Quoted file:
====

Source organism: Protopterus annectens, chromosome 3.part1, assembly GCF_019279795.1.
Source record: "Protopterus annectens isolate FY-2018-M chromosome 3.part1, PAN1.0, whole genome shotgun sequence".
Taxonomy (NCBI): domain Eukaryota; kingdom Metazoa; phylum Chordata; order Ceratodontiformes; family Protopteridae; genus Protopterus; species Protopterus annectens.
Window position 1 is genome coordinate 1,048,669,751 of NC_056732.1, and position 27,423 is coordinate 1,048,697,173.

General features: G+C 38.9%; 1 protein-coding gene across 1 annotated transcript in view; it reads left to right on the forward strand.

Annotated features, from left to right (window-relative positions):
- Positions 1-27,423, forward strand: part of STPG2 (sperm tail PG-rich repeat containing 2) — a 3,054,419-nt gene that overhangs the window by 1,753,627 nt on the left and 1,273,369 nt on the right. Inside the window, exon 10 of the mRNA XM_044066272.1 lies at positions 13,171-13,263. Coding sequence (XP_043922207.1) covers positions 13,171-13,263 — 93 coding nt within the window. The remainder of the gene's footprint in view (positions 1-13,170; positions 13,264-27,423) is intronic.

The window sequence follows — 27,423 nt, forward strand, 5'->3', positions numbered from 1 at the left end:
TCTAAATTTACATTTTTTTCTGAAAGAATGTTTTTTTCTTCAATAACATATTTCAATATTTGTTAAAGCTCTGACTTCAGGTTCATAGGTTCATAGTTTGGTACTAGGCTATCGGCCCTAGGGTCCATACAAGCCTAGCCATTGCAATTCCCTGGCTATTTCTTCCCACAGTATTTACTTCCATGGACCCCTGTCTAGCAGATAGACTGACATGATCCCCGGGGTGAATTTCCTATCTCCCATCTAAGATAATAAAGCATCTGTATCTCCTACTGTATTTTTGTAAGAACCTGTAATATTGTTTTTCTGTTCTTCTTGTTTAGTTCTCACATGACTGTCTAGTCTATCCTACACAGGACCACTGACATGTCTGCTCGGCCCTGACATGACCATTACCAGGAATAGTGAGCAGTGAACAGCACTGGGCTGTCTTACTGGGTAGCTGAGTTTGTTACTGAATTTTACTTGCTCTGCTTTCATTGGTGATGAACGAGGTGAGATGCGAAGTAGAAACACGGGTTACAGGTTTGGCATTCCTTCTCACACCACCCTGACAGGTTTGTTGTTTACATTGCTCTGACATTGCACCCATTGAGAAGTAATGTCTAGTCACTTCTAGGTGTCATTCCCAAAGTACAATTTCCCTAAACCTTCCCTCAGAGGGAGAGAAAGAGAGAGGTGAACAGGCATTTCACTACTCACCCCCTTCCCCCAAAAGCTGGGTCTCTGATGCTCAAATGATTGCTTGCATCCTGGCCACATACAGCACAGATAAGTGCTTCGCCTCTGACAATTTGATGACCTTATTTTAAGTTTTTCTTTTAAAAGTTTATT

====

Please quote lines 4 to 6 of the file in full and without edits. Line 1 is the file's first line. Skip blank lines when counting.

Window position 1 is genome coordinate 1,048,669,751 of NC_056732.1, and position 27,423 is coordinate 1,048,697,173.

General features: G+C 38.9%; 1 protein-coding gene across 1 annotated transcript in view; it reads left to right on the forward strand.

Annotated features, from left to right (window-relative positions):